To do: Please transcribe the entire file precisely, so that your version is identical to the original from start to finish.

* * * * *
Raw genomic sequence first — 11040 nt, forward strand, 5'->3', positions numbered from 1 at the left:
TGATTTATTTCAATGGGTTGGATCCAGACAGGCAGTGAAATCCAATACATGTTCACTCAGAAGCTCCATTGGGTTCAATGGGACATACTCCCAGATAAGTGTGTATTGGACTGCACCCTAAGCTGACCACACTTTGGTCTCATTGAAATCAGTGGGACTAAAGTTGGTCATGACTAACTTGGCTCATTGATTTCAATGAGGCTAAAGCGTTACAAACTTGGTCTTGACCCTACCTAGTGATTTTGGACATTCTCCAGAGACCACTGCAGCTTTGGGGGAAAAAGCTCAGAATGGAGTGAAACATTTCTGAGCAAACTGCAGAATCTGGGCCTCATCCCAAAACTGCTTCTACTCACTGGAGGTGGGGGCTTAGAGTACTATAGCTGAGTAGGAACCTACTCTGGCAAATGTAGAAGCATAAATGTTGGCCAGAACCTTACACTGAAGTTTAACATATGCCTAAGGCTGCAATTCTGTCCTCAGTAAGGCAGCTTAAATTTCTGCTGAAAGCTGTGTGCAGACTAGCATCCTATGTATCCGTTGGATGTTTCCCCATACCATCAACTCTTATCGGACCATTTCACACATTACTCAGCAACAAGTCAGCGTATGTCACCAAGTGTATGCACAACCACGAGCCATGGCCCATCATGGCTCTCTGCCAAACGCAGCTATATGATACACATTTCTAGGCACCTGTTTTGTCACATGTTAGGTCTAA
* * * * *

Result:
Raw genomic sequence first — 11040 nt, forward strand, 5'->3', positions numbered from 1 at the left:
TGATTTATTTCAATGGGTTGGATCCAGACAGGCAGTGAAATCCAATACATGTTCACTCAGAAGCTCCATTGGGTTCAATGGGACATACTCCCAGATAAGTGTGTATTGGACTGCACCCTAAGCTGACCACACTTTGGTCTCATTGAAATCAGTGGGACTAAAGTTGGTCATGACTAACTTGGCTCATTGATTTCAATGAGGCTAAAGCGTTACAAACTTGGTCTTGACCCTACCTAGTGATTTTGGACATTCTCCAGAGACCACTGCAGCTTTGGGGGAAAAAGCTCAGAATGGAGTGAAACATTTCTGAGCAAACTGCAGAATCTGGGCCTCATCCCAAAACTGCTTCTACTCACTGGAGGTGGGGGCTTAGAGTACTATAGCTGAGTAGGAACCTACTCTGGCAAATGTAGAAGCATAAATGTTGGCCAGAACCTTACACTGAAGTTTAACATATGCCTAAGGCTGCAATTCTGTCCTCAGTAAGGCAGCTTAAATTTCTGCTGAAAGCTGTGTGCAGACTAGCATCCTATGTATCCGTTGGATGTTTCCCCATACCATCAACTCTTATCGGACCATTTCACACATTACTCAGCAACAAGTCAGCGTATGTCACCAAGTGTATGCACAACCACGAGCCATGGCCCATCATGGCTCTCTGCCAAACGCAGCTATATGATACACATTTCTAGGCACCTGTTTTGTCACATGTTAGGTCTAA